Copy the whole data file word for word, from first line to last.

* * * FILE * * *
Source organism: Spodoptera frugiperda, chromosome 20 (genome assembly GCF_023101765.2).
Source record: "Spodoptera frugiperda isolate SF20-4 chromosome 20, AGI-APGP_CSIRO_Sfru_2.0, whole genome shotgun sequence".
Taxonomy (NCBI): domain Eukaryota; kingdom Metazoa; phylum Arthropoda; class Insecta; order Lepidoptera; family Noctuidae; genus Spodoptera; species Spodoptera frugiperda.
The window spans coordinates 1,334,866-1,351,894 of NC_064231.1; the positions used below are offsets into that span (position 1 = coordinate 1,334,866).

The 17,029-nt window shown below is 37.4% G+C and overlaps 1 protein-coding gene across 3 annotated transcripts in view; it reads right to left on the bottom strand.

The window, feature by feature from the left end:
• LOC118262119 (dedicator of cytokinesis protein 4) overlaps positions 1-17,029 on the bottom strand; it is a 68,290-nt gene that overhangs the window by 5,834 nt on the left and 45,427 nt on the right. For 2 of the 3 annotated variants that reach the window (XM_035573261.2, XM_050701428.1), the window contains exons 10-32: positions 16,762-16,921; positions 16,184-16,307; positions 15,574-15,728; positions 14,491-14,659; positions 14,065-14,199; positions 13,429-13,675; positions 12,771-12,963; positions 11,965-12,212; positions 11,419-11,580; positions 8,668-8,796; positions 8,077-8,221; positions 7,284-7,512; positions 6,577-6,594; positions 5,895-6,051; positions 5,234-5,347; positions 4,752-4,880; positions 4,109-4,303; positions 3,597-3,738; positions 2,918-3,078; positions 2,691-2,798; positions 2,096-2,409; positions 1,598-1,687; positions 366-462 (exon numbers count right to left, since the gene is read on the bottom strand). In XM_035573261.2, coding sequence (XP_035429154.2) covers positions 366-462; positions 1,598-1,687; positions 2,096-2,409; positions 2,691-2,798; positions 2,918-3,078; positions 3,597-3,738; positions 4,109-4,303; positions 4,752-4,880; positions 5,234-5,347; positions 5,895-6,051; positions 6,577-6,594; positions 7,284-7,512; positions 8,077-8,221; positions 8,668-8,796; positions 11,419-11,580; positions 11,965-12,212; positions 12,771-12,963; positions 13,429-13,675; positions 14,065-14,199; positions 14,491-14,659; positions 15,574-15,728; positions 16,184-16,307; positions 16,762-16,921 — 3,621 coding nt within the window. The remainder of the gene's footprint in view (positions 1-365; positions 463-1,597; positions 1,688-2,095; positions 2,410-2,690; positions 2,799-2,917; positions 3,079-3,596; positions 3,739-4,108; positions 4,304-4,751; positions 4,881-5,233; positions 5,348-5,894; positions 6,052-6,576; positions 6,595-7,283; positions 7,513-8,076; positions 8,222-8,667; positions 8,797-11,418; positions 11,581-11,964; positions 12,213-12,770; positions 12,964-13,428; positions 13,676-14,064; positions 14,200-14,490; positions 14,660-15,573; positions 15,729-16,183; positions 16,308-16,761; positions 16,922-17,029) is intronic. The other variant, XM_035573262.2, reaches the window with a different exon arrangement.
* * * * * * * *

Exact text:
Source organism: Spodoptera frugiperda, chromosome 20 (genome assembly GCF_023101765.2).
Source record: "Spodoptera frugiperda isolate SF20-4 chromosome 20, AGI-APGP_CSIRO_Sfru_2.0, whole genome shotgun sequence".
Taxonomy (NCBI): domain Eukaryota; kingdom Metazoa; phylum Arthropoda; class Insecta; order Lepidoptera; family Noctuidae; genus Spodoptera; species Spodoptera frugiperda.
The window spans coordinates 1,334,866-1,351,894 of NC_064231.1; the positions used below are offsets into that span (position 1 = coordinate 1,334,866).

The 17,029-nt window shown below is 37.4% G+C and overlaps 1 protein-coding gene across 3 annotated transcripts in view; it reads right to left on the bottom strand.

The window, feature by feature from the left end:
• LOC118262119 (dedicator of cytokinesis protein 4) overlaps positions 1-17,029 on the bottom strand; it is a 68,290-nt gene that overhangs the window by 5,834 nt on the left and 45,427 nt on the right. For 2 of the 3 annotated variants that reach the window (XM_035573261.2, XM_050701428.1), the window contains exons 10-32: positions 16,762-16,921; positions 16,184-16,307; positions 15,574-15,728; positions 14,491-14,659; positions 14,065-14,199; positions 13,429-13,675; positions 12,771-12,963; positions 11,965-12,212; positions 11,419-11,580; positions 8,668-8,796; positions 8,077-8,221; positions 7,284-7,512; positions 6,577-6,594; positions 5,895-6,051; positions 5,234-5,347; positions 4,752-4,880; positions 4,109-4,303; positions 3,597-3,738; positions 2,918-3,078; positions 2,691-2,798; positions 2,096-2,409; positions 1,598-1,687; positions 366-462 (exon numbers count right to left, since the gene is read on the bottom strand). In XM_035573261.2, coding sequence (XP_035429154.2) covers positions 366-462; positions 1,598-1,687; positions 2,096-2,409; positions 2,691-2,798; positions 2,918-3,078; positions 3,597-3,738; positions 4,109-4,303; positions 4,752-4,880; positions 5,234-5,347; positions 5,895-6,051; positions 6,577-6,594; positions 7,284-7,512; positions 8,077-8,221; positions 8,668-8,796; positions 11,419-11,580; positions 11,965-12,212; positions 12,771-12,963; positions 13,429-13,675; positions 14,065-14,199; positions 14,491-14,659; positions 15,574-15,728; positions 16,184-16,307; positions 16,762-16,921 — 3,621 coding nt within the window. The remainder of the gene's footprint in view (positions 1-365; positions 463-1,597; positions 1,688-2,095; positions 2,410-2,690; positions 2,799-2,917; positions 3,079-3,596; positions 3,739-4,108; positions 4,304-4,751; positions 4,881-5,233; positions 5,348-5,894; positions 6,052-6,576; positions 6,595-7,283; positions 7,513-8,076; positions 8,222-8,667; positions 8,797-11,418; positions 11,581-11,964; positions 12,213-12,770; positions 12,964-13,428; positions 13,676-14,064; positions 14,200-14,490; positions 14,660-15,573; positions 15,729-16,183; positions 16,308-16,761; positions 16,922-17,029) is intronic. The other variant, XM_035573262.2, reaches the window with a different exon arrangement.